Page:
Bernie Sanders Goes to Canada for Health Care Inspiration

by Michael CorcoranTruthout | Report –

For decades, myths about the Canadian health care system have been widespread in the US. Conservative think tanks, the for-profit health industryThird Way Democrats and the dominant media have advanced falsehoods about Canada’s single-payer health system. In September, Vice President Mike Pence went as far as to cite Canada as the glaring case study “for the failings of national socialized health care.” All of this occurs despite the fact that Canada’s health care outranks the US health system by virtually every metric available.

“These are not misunderstandings,” said Sen. Bernie Sanders on October 29 in Toronto, during a weekend tour of Canadian hospitals. “These are very intentional lies [to] convince the American people that the current dysfunctional system we have now is the best that we can do.”

The tour of the Canadian health system by the country’s most popular politician is another reminder of how far the single-payer movement has come, in part due to the awareness Sanders’s 2016 presidential campaign raised. The single-payer movement has been gaining momentum: Sanders’s Medicare for All bill in the Senate now has 16 co-sponsors (up from zero in 2013) and a similar bill in the House (John Conyers’s HR 676) enjoys a record 120 co-sponsors.

Sanders is seizing this moment as an opportunity to educate the public about the merits of his Medicare for All proposal. Hence his decision to take a delegation of doctors, nurses and reporters to Canada, where he spoke with politicians, providers and patients. The goal: learn how our closest neighbor can cover its entire country at just over half the cost per capita that we spend in the US for a system which leaves 28 million uninsured and about 31 million more underinsured.

US medical providers in attendance were very much taken by the fundamentally different approach in Canada, where, as one doctor told Truthout, the billing departments in large hospitals are the size of a large broom closet.

“What stands out to me is that Canadians are really unified in the belief that people should take care of each other. There is a real comradery in the country,” said Dr. Richard Bruno, a Baltimore physician who spent the weekend with Sanders. “It is a striking difference, and one we can learn a lot from.”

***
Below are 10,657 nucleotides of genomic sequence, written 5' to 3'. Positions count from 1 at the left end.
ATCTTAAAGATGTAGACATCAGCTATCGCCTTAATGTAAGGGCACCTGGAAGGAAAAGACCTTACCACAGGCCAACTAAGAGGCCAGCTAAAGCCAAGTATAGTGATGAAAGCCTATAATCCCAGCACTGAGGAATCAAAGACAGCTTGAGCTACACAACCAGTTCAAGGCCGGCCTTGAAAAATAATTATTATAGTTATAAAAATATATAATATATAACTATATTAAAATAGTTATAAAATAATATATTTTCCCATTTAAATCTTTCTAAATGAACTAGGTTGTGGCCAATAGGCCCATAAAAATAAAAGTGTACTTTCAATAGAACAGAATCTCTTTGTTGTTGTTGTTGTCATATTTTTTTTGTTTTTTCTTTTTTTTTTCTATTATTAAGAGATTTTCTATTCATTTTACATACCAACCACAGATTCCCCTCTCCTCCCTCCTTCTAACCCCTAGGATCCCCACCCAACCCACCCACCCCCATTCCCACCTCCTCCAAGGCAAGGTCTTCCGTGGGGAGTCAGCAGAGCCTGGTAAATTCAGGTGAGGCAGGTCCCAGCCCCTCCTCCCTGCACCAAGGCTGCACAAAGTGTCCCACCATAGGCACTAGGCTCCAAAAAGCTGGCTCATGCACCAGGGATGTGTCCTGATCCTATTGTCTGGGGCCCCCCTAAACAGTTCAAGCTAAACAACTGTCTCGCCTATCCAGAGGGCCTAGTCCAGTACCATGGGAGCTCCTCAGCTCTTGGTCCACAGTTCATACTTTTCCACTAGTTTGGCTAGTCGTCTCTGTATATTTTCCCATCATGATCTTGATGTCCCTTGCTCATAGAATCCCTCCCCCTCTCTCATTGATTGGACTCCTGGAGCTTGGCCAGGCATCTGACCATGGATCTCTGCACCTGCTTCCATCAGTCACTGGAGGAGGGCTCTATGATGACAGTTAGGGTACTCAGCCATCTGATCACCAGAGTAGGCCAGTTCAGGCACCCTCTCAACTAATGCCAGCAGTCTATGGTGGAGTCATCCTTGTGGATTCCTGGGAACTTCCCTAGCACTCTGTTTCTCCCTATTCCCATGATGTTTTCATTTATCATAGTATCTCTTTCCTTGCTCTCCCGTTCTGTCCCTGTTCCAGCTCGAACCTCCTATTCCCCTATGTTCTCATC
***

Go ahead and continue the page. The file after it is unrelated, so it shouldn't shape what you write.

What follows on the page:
Why the US Needs a Stronger Single-Payer System Than Canada

Countering the widely perpetuated smears against the Canadian system is important. Still, it should not be ignored that Canada’s system has its problems.

“Canada’s care is vastly superior to that in the US, but it also needs to be more equitable and comprehensive,” said Bruno, who is on the board for Physicians for a National Health Program (PNHP). “It is not some sort of utopian nirvana.”

Indeed, while the US ranked dead last in a Commonwealth Fund report ranking 11 wealthy nations, Canada was ranked ninth. The United Kingdom, which has the more pure single-payer system, ranks at the top. Canada’s subpar rank is due to what Canadian writer Andre Picard has called “a definition of universality that is dated.” The major issues are the failure to cover prescription drugs and dental care.

This is recognized by organizers and groups in Canada, such as Canadian Doctors for Medicare, who push to strengthen the system with improvements like universal pharma-care.

Canadian organizers must also work to protect the system from austerity efforts. For instance, in British Columbia, the Supreme Court is hearing a case that could dramatically weaken the equity of Canada’s system by allowing some doctors to charge patients additional fees. “The challenges to Canadian Medicare have always been ideological and political. But, as of this month, they are also legal,” wrote Danielle Martin in 2016 about the case, which is still being litigated.

Martin, a physician and vice president at Women’s College Hospital, played a key role in Sanders’s tour, hosting a discussion with the senator following his speech in Toronto. Martin became quite popular in the US when she memorably debunked deceptive GOP efforts to smear single-payer in 2014 at a Senate hearing. The video of the exchange has been viewed more than 31 million times.

Given the onslaught of misinformation about Canada, one can understand the temptation to underplay problems with the Canadian system, especially to an American audience. Most critics, absurdly, call for dismantling and privatizing the system. But the problems need to be understood for what they are: reasons for more comprehensive single-payer health care, not privatization.

“Mr. Sanders glossed over some of the obvious shortcomings [with] only mild rebukes over Canada’s lack of universal pharma-care and dental coverage,” wrote health reporter André Picard in Toronto’s Globe and Mail. “We would have all benefited from a more robust discussion of [Sanders’s] ‘Medicare for All’ plan, because it is, in fact, far more comprehensive than what exists in Canada currently.”

Indeed, Sanders’s legislation covers drugs and dental care — aspects of coverage that much of the media likes to portray as excess. While in Canada, however, Sanders stuck mostly to praising the Canadian system, save for the occasional reminder that “no system is perfect.”

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Reprinted with permission from Truthout